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Energy

NNPC increases petrol depot price, marketers to sell at N165-N173 per litre

A recent adjustment of the ex-depot price of petrol is set to brew a fresh increase in the pump price of the product.

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IPMAN, PPPRA, NNPC, Reduce funding oil subsidy - IMF to Nigeria , Oil marketers, PENGASSAN call for subsidy removal 

A fresh increase in the retail pump price of Premium Motor Spirit (PMS), otherwise known as petrol appears to be looming as the Petroleum Products Marketing Company (PPMC), a subsidiary of the Nigerian National Petroleum Corporation (NNPC), has increased the ex-depot price of the product, to N155.17 per litre from N147.67 per litre.

According to a report by Channels Television, this new adjustment is contained in an internal memo from PPMC with reference number PPMC/C/MK/003, dated November 11, 2020, signed by PPMC’s Manager Marketing, Tijjani Ali and addressed to the Executive Director, Commercial of the agency.

READ: Africa: South African unemployment rises to 17-year high of 30.8%

The ex-depot price is the price at which the product is sold by the PPMC to marketers at their various depots.

Consequently, marketers would be dispensing the product to motorists within a band of N165 and N173 per litre.

The memo read in part, “The EDC may please refer to the management directives in respect of the above subject (PPMC PMS prices for November 2020) as per the attached memo.

READ: FG increases fuel pump price to N138.62 per litre

“In line with the above, we propose PPMC November 2020 actual prices for PMS with effect from 13th November 2020, as follows: PPMC Ex-Coastal Price for PMS N130 per litre; PPMC Ex-Depot Price (With collection) N155.17 per litre.”

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In its petrol price proposal for November, the PPMC put the landing cost of petrol at N128.89 per litre, up from N119.77 per litre in September/October. It also disclosed that the estimated minimum pump price of the product would increase to N161.36 per litre from N153.86 per litre.

READ: 2020 Q2 Analysis: Conoil Plc, hanging by the thread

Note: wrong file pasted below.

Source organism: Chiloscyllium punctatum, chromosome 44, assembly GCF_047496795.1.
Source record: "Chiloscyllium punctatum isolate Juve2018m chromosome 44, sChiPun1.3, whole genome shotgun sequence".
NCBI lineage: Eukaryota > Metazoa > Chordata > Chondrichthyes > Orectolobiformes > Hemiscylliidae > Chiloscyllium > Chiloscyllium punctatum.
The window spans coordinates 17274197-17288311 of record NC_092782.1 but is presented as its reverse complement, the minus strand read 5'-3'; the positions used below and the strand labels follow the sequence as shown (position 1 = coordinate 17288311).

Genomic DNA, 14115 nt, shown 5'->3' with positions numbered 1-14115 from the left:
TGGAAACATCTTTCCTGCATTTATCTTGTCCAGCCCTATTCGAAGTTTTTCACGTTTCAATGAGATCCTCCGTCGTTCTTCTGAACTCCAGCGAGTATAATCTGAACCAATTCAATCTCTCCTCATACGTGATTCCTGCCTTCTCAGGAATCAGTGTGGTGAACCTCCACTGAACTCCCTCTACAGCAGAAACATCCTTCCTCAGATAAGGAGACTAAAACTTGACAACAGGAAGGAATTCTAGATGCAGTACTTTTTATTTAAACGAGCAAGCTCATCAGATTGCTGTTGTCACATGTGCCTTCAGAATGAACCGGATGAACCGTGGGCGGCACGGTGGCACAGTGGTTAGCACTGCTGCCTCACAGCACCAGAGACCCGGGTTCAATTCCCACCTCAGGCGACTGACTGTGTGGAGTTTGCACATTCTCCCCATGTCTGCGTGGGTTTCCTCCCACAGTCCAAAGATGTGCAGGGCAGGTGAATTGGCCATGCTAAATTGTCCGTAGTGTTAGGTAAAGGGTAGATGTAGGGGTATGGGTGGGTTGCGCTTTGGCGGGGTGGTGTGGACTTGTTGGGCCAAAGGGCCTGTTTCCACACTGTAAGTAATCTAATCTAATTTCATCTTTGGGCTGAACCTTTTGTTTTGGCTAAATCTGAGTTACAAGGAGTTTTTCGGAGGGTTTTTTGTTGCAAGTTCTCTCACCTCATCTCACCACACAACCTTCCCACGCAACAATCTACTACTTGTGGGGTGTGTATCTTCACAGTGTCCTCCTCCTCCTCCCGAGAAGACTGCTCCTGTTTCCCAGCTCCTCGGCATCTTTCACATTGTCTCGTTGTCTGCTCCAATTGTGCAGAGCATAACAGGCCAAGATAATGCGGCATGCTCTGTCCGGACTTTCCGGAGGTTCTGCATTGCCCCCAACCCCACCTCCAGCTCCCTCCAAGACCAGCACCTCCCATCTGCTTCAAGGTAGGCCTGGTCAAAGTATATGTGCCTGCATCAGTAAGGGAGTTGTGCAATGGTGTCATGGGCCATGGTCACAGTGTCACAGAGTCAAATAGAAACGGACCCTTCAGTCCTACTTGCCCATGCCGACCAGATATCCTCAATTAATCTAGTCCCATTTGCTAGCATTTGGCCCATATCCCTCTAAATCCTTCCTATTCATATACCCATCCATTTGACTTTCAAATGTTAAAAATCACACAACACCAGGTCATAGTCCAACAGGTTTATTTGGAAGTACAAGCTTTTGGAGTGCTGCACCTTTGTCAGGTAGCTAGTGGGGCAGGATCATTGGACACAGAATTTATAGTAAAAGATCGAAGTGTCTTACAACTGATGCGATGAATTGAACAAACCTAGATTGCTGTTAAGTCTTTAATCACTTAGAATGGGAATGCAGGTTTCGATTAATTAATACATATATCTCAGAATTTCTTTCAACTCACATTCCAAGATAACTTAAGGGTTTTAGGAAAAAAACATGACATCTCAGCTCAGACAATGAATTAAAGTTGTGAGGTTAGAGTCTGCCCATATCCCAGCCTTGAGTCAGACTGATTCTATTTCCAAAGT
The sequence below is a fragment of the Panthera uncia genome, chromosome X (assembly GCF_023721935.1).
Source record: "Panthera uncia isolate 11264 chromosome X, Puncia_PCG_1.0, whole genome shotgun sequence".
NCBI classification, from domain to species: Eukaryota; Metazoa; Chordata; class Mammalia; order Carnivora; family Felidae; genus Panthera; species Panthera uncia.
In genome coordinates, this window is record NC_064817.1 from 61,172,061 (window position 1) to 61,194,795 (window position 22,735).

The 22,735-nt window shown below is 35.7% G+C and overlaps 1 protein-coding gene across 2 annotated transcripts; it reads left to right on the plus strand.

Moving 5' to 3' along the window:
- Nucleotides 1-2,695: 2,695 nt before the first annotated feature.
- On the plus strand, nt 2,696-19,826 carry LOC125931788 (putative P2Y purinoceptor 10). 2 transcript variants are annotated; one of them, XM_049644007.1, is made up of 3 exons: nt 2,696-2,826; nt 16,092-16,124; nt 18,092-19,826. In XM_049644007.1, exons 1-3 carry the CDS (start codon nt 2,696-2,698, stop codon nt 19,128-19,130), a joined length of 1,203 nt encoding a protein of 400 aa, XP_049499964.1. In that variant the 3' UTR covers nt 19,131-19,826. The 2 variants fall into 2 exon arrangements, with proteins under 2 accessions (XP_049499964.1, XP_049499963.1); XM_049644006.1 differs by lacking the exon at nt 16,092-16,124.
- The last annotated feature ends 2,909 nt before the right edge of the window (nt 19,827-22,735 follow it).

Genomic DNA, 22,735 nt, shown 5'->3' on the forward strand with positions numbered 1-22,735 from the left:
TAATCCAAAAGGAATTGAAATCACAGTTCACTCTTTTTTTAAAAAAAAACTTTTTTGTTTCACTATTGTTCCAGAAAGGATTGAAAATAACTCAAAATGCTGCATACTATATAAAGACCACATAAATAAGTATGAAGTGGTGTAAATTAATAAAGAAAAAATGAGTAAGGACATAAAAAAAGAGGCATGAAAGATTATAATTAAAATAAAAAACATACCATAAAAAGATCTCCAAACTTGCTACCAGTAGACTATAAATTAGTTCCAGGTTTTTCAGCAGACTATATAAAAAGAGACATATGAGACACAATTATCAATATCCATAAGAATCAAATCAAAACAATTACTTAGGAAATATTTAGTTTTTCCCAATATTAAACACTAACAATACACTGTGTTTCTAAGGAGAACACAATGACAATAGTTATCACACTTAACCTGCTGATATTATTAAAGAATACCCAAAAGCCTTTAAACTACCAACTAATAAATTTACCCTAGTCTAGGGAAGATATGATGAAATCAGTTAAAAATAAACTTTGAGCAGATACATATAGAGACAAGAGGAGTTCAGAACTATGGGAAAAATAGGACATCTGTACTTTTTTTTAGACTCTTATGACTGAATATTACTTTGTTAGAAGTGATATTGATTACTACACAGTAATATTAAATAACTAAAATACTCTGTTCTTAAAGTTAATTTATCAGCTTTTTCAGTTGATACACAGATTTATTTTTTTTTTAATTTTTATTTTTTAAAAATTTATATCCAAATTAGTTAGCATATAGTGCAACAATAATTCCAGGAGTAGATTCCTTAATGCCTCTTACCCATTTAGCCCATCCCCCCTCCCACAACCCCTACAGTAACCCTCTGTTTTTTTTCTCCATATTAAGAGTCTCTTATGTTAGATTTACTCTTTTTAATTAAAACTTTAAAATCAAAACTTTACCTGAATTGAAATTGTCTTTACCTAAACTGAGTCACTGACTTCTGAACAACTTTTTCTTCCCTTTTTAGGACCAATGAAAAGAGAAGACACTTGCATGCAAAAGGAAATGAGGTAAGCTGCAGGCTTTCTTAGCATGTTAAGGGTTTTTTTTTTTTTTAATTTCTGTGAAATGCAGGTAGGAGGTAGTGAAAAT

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It can be recalled that in September, the Federal Government declared full deregulation of the downstream oil sector, paving the way for prices to be determined by market forces, especially international crude oil price. This led to the adjustment of the pump price of petrol to between N158 and N162 per litre to reflect the increase in global oil prices.

The retail price of petrol had also risen from N121.50-N123.50 per litre in June to N140.80-N143.80 per litre in July and then N148-N150 per litre in August.

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The deregulation policy of the Federal Government had been singled out as the reason behind the recent hike in the price of petrol.

According to the Minister of State for Petroleum Resources, Timipre Sylva, deregulation will be difficult for Nigerians at the initial stage but will get better in the long run.

He added that since the announcement of full deregulation in March, the Federal Government has saved over N1 trillion.

Chike Olisah is a graduate of accountancy with over 15 years working experience in the financial service sector. He has worked in research and marketing departments of three top commercial banks. Chike is a senior member of the Nairametrics Editorial Team. You may contact him via his email- [email protected]

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Business News

FG to distribute 10 million LPG gas cylinders in 1 year

The FG is set to inject up to 10 million gas cylinders into the market to help improve safety and deepen cooking gas utilization.

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The Federal Government has announced plans to inject 5 to 10 million Liquefied Petroleum Gas (LPG) cylinders into the market in the next one year.

This is to help improve safety and deepen LPG (otherwise known as cooking gas) utilization across the country.

This disclosure was made by the Programme Manager, National LPG Expansion Implementation Plan, Mr Dayo Adeshina, at a sensitisation workshop on LPG Adoption and Implementation for Industry Stakeholders, on Wednesday in Lagos.